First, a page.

Checkout Drone looked at me quizzically. Clicking off the microphone she asked “How will he find you in the parking lot?”

Is this really a problem? I eyed my receipt. I assumed me and Mike could handle it. Yet Checkout Drone was clearly worried.

I described my truck and said I’d meet Mike at the gates. I smiled and hefted my bag of feed. On the way out I heard it, music to my ears, “Mike, meet the customer’s truck at the gates, a big dually 4×4.”

Yeah, I’m shallow. Who isn’t?

My big honkin diesel is an expensive luxury that I very much enjoy. It also carried the gates like it was built for it; which it was. I cruised home happy in the knowledge that I was carrying a load that would kill a Prius. It’s important to enjoy the little pleasures in life.

A.C.

P.S. I have fallen in love with the the phrase “You gotta’ do what you gotta’ do right? Lets hope the weather holds.” It’s a rural mantra that gets you anything you need; the farmer version of “these aren’t the droids you are looking for”. Don’t try it in Detroit and don’t try it if you’re driving a Prius, but if you’re driving a load of horseshit in Wyoming it’s the keys to the world.

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Makin Bacon: Part 5: Gates Delayed

My corral has seen better days but it was my intended pig containment area. It is ugly but basically sound. Oh whoops, didn’t I mention the gates? The locusts took every gate out of the corral! (When I say they took everything not nailed down I mean it. Hinges are no obstacle to the eye of a near looter.)

Bastards!

I don’t know what the original purpose of the corral was but it had gates everywhere. The reason for all those gates, like the purpose of Stonehenge, is lost to time.

I went to the feed store to buy a gate. Hopefully I can be forgiven for thinking a fence gates should be no big deal and they’d be reasonably cheap.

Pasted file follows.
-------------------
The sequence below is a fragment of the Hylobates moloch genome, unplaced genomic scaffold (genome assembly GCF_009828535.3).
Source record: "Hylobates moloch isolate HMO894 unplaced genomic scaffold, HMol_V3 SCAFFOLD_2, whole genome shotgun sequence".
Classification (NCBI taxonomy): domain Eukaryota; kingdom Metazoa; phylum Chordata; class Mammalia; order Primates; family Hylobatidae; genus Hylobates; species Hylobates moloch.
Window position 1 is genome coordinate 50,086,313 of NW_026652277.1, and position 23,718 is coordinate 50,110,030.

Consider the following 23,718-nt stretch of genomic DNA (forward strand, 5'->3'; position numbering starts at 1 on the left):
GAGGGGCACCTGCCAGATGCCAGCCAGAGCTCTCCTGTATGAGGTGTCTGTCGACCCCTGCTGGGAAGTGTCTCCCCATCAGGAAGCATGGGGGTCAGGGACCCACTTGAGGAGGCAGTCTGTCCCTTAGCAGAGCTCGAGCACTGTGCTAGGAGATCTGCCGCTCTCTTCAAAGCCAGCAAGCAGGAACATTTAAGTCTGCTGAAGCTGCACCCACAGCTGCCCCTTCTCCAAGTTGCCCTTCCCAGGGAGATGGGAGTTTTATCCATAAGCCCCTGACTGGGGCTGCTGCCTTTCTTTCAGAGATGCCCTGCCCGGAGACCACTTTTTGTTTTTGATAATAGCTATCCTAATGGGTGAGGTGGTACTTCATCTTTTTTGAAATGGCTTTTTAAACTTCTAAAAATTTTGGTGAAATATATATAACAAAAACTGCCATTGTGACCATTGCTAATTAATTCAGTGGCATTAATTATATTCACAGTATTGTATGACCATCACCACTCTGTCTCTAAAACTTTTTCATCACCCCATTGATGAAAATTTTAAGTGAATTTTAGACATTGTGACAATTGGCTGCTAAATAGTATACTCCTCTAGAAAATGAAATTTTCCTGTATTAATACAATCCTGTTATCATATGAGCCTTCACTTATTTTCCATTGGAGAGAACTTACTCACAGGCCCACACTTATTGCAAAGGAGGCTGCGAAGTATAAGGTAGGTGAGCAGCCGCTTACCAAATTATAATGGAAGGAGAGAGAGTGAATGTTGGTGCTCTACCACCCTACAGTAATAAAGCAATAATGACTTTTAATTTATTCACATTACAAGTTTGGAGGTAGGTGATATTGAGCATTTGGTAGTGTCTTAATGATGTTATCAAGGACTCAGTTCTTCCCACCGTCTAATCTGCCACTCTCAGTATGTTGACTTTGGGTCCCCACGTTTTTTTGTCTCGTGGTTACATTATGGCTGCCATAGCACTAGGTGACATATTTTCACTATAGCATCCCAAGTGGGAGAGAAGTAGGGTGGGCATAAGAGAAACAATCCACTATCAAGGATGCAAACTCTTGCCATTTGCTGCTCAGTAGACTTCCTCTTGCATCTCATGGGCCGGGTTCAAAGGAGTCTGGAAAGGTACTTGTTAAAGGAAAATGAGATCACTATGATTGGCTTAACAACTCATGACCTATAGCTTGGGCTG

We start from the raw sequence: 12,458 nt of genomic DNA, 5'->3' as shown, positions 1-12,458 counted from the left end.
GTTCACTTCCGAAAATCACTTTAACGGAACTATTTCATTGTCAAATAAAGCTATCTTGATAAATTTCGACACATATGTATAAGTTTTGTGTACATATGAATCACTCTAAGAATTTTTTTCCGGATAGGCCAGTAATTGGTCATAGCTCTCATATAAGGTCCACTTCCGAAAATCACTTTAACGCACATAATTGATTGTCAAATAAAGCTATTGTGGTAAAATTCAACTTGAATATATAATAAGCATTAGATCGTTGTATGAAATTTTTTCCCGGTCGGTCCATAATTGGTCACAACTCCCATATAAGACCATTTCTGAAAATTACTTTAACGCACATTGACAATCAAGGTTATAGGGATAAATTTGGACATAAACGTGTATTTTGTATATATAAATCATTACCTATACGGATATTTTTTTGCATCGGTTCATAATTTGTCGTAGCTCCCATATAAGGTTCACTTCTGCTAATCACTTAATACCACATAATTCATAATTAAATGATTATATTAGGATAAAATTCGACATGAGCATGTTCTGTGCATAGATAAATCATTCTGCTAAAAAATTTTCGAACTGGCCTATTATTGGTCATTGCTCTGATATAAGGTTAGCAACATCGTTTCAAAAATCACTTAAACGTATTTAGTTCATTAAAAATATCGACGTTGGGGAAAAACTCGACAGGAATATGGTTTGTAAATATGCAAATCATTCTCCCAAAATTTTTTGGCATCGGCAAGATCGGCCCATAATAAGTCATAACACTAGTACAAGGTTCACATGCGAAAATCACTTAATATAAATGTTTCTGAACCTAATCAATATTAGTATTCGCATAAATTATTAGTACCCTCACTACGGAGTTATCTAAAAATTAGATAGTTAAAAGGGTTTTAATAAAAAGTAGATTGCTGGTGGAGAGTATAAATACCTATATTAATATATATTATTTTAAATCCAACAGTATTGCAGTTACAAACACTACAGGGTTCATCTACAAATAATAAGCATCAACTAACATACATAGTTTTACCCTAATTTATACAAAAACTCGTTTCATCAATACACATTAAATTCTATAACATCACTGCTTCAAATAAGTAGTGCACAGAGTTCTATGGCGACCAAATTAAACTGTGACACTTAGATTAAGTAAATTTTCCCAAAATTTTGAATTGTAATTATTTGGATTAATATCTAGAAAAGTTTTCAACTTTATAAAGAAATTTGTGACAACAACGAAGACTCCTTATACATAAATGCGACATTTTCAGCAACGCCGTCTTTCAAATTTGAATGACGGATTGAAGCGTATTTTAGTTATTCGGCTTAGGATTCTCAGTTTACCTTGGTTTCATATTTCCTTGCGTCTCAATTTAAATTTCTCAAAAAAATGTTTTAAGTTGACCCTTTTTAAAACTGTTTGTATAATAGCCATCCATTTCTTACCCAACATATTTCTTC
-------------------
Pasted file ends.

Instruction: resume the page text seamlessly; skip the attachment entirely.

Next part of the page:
Curmudgeon: “I need some gates. How much?”

Feed Store Guy: “How long?”

Curmudgeon: “Twelve feet.”

Feed Store Guy: “It will cost THIS!”

Curmudgeon: “Ouch! That’s my left arm you just ripped off!”

Feed Store Guy: “Yeah, gates are expensive. I blame the weather.”

Curmudgeon: “The weather makes gates expensive?”

Feed Store Guy: “We’re farmers, the weather is the cause of every ailment. Also I’m going to take THIS!”

Curmudgeon: “Ow. You just tore off my leg. How much can a handful of gates cost?”

Feed Store Guy: “Oh, you want more than one?” He began to cackle with glee.

Curmudgeon: “Good gravy, I want to fence livestock, not put ‘em through college.”

Feed Store Guy: “Not to worry. We can extend farm credit.” He wheeled out a vice. “Stick your nuts in here and I’ll crank this…”

Curmudgeon: Running for my life, “Aaaaaahhhhhhh!”

Feed Store Guy to Other Feed Store Guy: “Must be a city slicker?”

Other Feed Store Guy: “Yeah, or maybe it’s the weather.”

———

Having fled the feed store I hunkered down at the nearest diner to drown my sorrows with coffee and a hamburger. I started drawing lines on a napkin. Soon I’d sketched out a wooden gate. Remember, it’s gotta’ be strong enough to last a while. That means crossposts and lag bolts and hinges, and six or seven pieces of wood about this long and several about that long and…

Well shit! That looked like a lot of work.

Ten minutes in a lumber yard confirmed that I’d be spending plenty on materials. Eventually I came to the realization that “pre-fab” farm gates, despite costing plenty, are just about cheaper than buying the wood to make your own. Plus making your own gate sounds like fun only if you make one. Making several sounds like a gold plated pain in the ass. It would kill a weekend at least.

Plus I really wanted red “pipe” gates like all the other farms. Yeah, yeah, if I were a real homesteader I’d go all Atlas Shrugged and chop logs out of the forest and lash together something with ropes and nails and make it work out of pure spite. I could do it and it would keep pigs in but it would be stupid and slow and ugly. Plus, I’ve got a day job.

This was a moment of weakness, I just wanted for once to have real equipment like a real grownup instead of screwing around with junk and a budget of zero. I couldn’t let it go.

It took weeks before I finally bought the stupid gates.